Health Policy Analyst Jessie Mandle added, "All kids need to have care and coverage in order to succeed in school. We are no strangers to the funding challenges and the many competing demands of social services funding. Without greater clarity, more detail, and planning, we are left to ask, are we simply moving the funding of children’s health services into another pool, competing with education funding, instead of prioritizing and investing in both critical areas? Sufficient funding for critical children’s services including school nurse, home visiting and early intervention, and school-based preventive care remains a challenge for our state. We have made important strides in recent years for children’s health, recognizing that kids cannot be optimal learners without optimal health. Let’s keep investing, keep moving forward together so that kids can get the education, health and wraparound services they need."

Education Policy Analyst Anna Thomas: "We often hear that UT is dead last in the nation in per pupil funding. We have also heard from such leaders as Envision Utah that millions of dollars are needed to avert an urgent and growing teacher shortage. What we talk about less is the fact that these typical conservative calculations of our state’s underfunding of education don’t include the amount the state should be paying for the full-day kindergarten programming most Utah families want, nor does it include the tens of millions our state has never bothered to spend on preschool programs to ensure all Utah children can start school with the same opportunities to succeed. Utah currently masks this underfunding with dollars from various federal programs, but this federal funding is not equitably available to meet the needs of all Utah children who deserve these critical early interventions. The state also increasingly relies on local communities to make up the difference through growing local tax burdens - which creates an impossible situation for some of our rural school districts, where local property tax will never be able to properly fund early interventions like preschool and full-day kindergarten along with everything else they are responsible for. Our lack of investment in early education is something we pay for, much less efficiently and much less wisely, later down the road, when children drop out of school, experience mental and physical health issues, and get pulled into bad decisions and misconduct. If kids aren’t able to hit certain learning benchmarks in literacy and math by third grade, their struggles in school - and often by extension outside of school - multiply. We should be investing as much as possible in our children to help ensure they have real access to future success - and can contribute to our state's future success. You don’t have to be a math whiz - third grade math is probably plenty - to see that the general arithmetic of Amendment G, and the attendant promises of somehow more investment in everything that helps kids - just doesn’t add up. We have multiple unmet early education investment obligations right now. Beyond that, we have many more needs, for children and for people with disabilities, that we must be sensitive to as a state especially during a global pandemic. How we will ensure we are investing responsibly in our children and our future, by having MORE expenses come out of the same pot of money - which the legislature tells us every year is too small to help all the Utah families we advocate for - is still very unclear to me. Until that math is made transparent to the public, we have to judge Amendment G to be, at best, half-baked in its current incarnation."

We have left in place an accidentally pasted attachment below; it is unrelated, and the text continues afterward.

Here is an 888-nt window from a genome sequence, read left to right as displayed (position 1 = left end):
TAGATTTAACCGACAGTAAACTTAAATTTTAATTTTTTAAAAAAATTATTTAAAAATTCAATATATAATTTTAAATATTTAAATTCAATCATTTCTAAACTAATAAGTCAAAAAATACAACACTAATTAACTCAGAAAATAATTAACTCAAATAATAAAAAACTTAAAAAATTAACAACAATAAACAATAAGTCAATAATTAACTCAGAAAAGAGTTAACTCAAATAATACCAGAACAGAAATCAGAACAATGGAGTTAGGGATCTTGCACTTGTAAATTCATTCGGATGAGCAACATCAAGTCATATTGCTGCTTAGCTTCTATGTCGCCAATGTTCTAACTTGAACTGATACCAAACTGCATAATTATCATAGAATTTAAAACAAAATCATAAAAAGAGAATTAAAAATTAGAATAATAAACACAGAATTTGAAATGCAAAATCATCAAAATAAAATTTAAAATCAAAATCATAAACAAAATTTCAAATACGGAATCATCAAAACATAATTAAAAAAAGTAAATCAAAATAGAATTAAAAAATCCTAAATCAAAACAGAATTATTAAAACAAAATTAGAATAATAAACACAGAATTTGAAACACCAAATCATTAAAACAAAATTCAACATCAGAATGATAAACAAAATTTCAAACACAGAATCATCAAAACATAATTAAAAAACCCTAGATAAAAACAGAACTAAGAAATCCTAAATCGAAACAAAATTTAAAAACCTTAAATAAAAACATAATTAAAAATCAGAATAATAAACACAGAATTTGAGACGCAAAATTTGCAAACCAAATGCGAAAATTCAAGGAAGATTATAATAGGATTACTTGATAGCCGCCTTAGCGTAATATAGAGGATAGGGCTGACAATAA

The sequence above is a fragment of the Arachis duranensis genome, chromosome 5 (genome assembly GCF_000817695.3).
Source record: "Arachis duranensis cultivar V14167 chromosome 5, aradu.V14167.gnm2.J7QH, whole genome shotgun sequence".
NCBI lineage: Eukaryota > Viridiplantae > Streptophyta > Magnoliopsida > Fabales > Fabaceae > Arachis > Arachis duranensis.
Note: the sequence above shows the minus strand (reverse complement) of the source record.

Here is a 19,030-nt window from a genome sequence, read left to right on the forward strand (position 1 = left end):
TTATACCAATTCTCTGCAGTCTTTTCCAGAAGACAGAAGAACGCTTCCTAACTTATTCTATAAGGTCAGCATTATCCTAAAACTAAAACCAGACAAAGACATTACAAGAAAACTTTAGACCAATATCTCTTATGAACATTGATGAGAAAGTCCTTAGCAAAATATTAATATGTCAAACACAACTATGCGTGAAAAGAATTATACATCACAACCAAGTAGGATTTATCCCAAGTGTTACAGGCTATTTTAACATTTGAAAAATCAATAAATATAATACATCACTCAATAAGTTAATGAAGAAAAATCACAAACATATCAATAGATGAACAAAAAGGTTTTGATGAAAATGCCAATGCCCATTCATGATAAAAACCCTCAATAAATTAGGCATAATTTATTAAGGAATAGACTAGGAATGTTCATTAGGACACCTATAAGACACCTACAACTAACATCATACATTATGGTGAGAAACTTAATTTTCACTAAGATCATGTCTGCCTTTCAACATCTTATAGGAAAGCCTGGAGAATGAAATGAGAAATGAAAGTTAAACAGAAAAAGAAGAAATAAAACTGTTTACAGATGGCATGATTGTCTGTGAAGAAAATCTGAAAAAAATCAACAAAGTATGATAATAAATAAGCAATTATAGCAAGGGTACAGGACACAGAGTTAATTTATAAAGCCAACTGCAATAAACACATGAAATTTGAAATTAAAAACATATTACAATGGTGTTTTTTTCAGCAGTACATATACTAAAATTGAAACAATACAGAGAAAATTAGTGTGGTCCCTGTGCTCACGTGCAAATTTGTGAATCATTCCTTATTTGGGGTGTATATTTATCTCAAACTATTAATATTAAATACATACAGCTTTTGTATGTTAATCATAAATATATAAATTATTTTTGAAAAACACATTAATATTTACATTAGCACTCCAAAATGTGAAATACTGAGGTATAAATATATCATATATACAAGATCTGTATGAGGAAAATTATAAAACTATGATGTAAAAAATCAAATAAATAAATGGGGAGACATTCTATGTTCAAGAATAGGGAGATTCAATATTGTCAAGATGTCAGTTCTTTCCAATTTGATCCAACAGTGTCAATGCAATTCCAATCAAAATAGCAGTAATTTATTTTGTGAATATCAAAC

Fiscal Policy Analyst Matthew Weinstein shared information from the Tax Commission (see slide #8) showing that Utah's overall level of taxation is now at its lowest level in 50 years relative to Utahns' incomes, following multiple rounds of tax cutting. He also shared recent survey data from the Utah Foundation showing that three-fourths of Utahns oppose cutting taxes further and are ready and willing to contribute more if necessary to help solve the state's current challenges in areas like education, air quality, and transportation. He contrasted the public's understanding that there's no "free lunch" with the unrealistic election-year promises made by our political leadership -- more money for both education and social services if the public votes for Amendment G -- even though Amendment G does nothing to reverse any past tax breaks and address the state's chronic revenue shortages.

The organization shared a one-page summary of the arguments for and against the proposed Constitutional Amendment: 

Amendment G one pager 10 5 20

The organization also published a full five-page position paper that is available in pdf format

Published in Press Releases
July 30, 2020

Juvenile Justice